Once you have decided on which business entity to form, you will need to file business formation documents with the appropriate state or territory office. Many business owners choose to file their business formation documents in states like Delaware, Wyoming, or New York because these states have well-settled and favorable business laws that make it easier to resolve disputes and they have very easy online filing processes. However, you are required to register your business in any states or territories where you are engaging in business activities, so if you don’t operate your business in the state in which you filed your business formation documents, you will likely be required to register to do business in the state in which you are operating the business.
There is no single definition of what is considered “engaging in business activities.” Some activities that are considered to be business activities which require registration in the state or territory are: maintaining an office or physical presence in the state, hiring employees in the state, directing advertising or commerce activities towards the state, or deriving a significant portion of business revenue from the state.
It might be easier to file your business formation documents in the state in which you live since that’s where you’ll most likely be operating your business early on. Your home state might not have the most favorable business laws, but it can be less overhead to file in one state than maintaining multiple state or territory registrations. For example, if you live in California and you begin conducting business in California and establish your home as your principal place of business, even if you file your LLC formation documents in Delaware, you will likely still need to register to do business in California, and you will need to maintain both your Delaware LLC registration and your California business qualification. In that scenario, it may be easier to file the LLC formation documents in California and forego the Delaware formation.
Many states and territories have online portals through which you can learn about how to set up a business entity in that state or territory and file the documents. Usually, there is a small fee to file the documents, and sometimes there are additional requirements to register the business. Typically, you will need to provide the name of your business, the business address, the owners of the business, the registered agent for the business, and the number of shares authorized by the company (in the case of a corporation).
You may also be required to obtain a registered agent in your state or territory if your business is an LLC, corporation, partnership, or nonprofit corporation. A registered agent is an individual or entity you designate to receive legal documents (like documents related to lawsuits against your business) and official communications from the state or territory on behalf of your business. It is a common requirement to appoint a registered agent and include the registered agent information in the business formation documents filed with the state or territory. Appointing a registered agent can also act as a shield against unwanted mail and phone solicitation you may receive after registering your business. Many states will allow you to use the registered agent address and information on your filings in place of your personal address which can help maintain your privacy. There are many companies that provide registered agent services for an annual fee. Typically, business owners will engage one of these companies to serve as registered agent rather than appointing the owner of the business as the registered agent.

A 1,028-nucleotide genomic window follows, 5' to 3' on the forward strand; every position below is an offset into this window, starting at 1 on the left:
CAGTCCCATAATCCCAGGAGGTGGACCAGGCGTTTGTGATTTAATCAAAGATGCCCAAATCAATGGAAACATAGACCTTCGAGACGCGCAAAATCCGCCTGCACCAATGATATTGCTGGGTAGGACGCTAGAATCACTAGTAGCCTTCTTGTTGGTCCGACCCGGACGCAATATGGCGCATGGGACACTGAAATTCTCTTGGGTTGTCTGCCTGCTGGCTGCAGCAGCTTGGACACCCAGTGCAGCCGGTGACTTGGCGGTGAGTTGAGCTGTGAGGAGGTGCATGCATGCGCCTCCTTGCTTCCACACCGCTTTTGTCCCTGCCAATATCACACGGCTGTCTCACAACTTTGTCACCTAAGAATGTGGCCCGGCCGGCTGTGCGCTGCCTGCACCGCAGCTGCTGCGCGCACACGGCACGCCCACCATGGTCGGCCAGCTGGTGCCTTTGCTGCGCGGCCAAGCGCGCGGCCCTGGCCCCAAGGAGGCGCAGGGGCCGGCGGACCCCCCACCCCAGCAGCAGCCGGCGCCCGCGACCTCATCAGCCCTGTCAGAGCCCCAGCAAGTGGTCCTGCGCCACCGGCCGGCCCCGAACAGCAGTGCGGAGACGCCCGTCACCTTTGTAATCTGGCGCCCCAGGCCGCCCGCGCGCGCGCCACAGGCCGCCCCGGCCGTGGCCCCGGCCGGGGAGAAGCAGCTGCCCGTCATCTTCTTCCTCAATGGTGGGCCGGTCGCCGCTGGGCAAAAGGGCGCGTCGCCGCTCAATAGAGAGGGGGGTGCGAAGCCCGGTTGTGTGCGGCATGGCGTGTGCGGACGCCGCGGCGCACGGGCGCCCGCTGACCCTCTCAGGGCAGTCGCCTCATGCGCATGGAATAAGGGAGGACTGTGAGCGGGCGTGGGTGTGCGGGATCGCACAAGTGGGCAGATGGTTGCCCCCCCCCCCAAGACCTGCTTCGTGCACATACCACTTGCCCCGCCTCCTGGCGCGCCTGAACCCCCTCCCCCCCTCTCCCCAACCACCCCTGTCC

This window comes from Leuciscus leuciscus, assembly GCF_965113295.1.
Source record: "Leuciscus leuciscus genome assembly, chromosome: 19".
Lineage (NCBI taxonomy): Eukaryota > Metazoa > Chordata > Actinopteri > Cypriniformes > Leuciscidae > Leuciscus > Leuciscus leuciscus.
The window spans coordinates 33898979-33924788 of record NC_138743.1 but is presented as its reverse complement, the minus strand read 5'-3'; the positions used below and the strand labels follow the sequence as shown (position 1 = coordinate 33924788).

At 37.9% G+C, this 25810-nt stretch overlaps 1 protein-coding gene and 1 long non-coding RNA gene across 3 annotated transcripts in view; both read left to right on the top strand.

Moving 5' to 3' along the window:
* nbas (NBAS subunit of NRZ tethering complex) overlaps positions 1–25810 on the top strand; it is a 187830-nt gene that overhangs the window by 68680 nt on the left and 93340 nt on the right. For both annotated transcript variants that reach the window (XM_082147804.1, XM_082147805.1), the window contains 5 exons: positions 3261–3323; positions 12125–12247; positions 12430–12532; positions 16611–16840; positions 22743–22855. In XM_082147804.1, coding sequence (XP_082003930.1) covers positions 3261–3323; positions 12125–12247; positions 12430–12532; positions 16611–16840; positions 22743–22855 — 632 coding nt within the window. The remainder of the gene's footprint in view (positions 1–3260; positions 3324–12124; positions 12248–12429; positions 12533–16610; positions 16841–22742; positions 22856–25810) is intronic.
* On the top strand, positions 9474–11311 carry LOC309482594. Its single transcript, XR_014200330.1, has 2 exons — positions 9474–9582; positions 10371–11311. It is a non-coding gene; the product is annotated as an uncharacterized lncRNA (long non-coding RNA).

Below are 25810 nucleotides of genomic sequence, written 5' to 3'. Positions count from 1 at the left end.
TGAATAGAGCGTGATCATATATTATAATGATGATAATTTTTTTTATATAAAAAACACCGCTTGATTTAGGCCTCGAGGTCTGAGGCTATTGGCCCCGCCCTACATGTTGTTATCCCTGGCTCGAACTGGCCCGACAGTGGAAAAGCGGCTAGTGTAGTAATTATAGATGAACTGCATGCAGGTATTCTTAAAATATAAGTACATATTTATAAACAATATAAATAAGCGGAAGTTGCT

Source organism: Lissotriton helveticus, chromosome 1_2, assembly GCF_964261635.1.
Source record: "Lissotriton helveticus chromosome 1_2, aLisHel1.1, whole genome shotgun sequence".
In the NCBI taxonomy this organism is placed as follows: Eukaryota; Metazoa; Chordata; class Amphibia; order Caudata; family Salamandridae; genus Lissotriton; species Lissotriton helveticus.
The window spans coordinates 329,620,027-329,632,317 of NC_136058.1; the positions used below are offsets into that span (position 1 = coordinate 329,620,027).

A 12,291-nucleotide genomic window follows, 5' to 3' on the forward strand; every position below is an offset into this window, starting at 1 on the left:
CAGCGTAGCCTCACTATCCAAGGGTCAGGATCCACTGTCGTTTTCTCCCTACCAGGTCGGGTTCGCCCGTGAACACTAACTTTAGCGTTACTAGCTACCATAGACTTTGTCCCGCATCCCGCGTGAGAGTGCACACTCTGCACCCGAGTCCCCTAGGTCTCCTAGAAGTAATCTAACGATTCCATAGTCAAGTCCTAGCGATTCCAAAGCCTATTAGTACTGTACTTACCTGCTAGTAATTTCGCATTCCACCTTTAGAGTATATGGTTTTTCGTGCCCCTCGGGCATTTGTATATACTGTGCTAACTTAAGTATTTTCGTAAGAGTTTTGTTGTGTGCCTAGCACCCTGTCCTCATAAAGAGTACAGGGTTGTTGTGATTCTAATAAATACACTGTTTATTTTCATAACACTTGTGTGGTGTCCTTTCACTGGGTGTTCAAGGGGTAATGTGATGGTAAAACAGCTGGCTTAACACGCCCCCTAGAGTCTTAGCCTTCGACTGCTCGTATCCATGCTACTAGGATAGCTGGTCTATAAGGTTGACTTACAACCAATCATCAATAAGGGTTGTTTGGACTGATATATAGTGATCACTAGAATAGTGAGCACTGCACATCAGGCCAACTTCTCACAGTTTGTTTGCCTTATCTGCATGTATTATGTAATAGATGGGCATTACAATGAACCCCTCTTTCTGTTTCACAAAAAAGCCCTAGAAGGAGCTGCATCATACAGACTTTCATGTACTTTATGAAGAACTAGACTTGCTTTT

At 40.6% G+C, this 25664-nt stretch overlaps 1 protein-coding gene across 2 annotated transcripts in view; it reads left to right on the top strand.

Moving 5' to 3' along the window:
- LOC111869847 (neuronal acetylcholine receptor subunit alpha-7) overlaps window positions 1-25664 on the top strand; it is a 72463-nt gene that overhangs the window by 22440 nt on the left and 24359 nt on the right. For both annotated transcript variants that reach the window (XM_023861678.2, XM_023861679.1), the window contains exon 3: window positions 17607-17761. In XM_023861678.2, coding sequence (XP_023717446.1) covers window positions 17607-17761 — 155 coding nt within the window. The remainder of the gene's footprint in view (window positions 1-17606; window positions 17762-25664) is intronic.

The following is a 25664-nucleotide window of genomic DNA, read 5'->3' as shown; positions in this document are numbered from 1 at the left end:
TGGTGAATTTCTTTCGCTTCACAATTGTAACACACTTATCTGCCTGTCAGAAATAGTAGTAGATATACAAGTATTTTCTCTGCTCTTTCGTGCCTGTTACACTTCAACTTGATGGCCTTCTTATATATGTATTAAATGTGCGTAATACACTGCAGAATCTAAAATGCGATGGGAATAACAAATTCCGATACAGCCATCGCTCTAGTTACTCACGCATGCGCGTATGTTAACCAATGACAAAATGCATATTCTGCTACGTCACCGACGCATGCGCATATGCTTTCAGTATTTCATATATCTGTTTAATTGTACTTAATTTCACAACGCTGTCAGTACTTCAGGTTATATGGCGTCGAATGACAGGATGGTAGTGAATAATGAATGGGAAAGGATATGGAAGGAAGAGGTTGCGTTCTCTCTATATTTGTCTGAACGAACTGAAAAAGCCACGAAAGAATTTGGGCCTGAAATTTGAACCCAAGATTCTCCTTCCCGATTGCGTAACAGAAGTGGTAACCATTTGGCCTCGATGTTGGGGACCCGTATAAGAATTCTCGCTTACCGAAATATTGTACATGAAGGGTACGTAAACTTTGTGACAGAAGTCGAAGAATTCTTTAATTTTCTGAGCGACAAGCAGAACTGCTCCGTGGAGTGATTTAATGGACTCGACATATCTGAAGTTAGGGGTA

You may also need to obtain a federal tax identification number (also called an “Employer Identification Number” or “EIN”) and possibly a state tax identification number. Federal EINs are free to obtain and the application can be filed online on the IRS website. You will need a federal EIN if you pay employees; operate as a corporation or partnership; file tax returns for employment, excise, or alcohol, tobacco, and firearms; withhold taxes on income, other than wages, paid to a non-resident alien; use a Keogh Plan (a tax-deferred pension plan); or if you are involved with trusts, estates, real estate mortgage investment conduits, non-profit organizations, farmers’ cooperatives, or plan administrators. Whether you need to obtain a state tax identification number depends on the tax obligations of the state or territory in which you formed the business entity and are operating, so make sure to check with the state’s or territory’s website to learn about those requirements. Applying for tax IDs is usually done when registering your business. Waiting to obtain tax IDs can cause problems for your business because you will not be registered with the applicable tax authority.
Some business entities (like general partnerships) don’t require filing registration documents with the state or territory office. However, these business owners still need to comply with all applicable laws and regulations when operating the business. They may need to obtain relevant permits and licenses necessary to do business, and they will always need to comply with laws concerning contracts, employment, and intellectual property.
Below are links to each U.S. state or territory filing office or the relevant materials on how to form a business entity provided by each state or territory.